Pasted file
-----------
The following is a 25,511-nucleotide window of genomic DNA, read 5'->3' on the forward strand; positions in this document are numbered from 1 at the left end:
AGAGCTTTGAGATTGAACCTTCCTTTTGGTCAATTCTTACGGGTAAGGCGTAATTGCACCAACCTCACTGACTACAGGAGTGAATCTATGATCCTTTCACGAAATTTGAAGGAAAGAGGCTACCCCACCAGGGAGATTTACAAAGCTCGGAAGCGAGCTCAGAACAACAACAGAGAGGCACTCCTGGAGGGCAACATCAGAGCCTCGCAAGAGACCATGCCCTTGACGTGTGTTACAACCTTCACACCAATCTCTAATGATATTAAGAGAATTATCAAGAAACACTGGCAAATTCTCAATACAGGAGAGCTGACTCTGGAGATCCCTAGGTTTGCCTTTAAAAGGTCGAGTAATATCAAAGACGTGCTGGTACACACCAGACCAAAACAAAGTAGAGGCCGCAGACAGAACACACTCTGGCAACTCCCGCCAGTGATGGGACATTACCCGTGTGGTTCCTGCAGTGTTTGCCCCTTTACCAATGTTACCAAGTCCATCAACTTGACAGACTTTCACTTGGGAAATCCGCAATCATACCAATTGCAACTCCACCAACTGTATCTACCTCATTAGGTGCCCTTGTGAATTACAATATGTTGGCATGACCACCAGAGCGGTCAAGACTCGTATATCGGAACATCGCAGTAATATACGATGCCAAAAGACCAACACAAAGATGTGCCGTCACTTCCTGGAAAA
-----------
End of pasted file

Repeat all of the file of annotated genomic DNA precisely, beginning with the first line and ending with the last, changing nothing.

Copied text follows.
The following is a 25,511-nucleotide window of genomic DNA, read 5'->3' on the forward strand; positions in this document are numbered from 1 at the left end:
AGAGCTTTGAGATTGAACCTTCCTTTTGGTCAATTCTTACGGGTAAGGCGTAATTGCACCAACCTCACTGACTACAGGAGTGAATCTATGATCCTTTCACGAAATTTGAAGGAAAGAGGCTACCCCACCAGGGAGATTTACAAAGCTCGGAAGCGAGCTCAGAACAACAACAGAGAGGCACTCCTGGAGGGCAACATCAGAGCCTCGCAAGAGACCATGCCCTTGACGTGTGTTACAACCTTCACACCAATCTCTAATGATATTAAGAGAATTATCAAGAAACACTGGCAAATTCTCAATACAGGAGAGCTGACTCTGGAGATCCCTAGGTTTGCCTTTAAAAGGTCGAGTAATATCAAAGACGTGCTGGTACACACCAGACCAAAACAAAGTAGAGGCCGCAGACAGAACACACTCTGGCAACTCCCGCCAGTGATGGGACATTACCCGTGTGGTTCCTGCAGTGTTTGCCCCTTTACCAATGTTACCAAGTCCATCAACTTGACAGACTTTCACTTGGGAAATCCGCAATCATACCAATTGCAACTCCACCAACTGTATCTACCTCATTAGGTGCCCTTGTGAATTACAATATGTTGGCATGACCACCAGAGCGGTCAAGACTCGTATATCGGAACATCGCAGTAATATACGATGCCAAAAGACCAACACAAAGATGTGCCGTCACTTCCTGGAAAA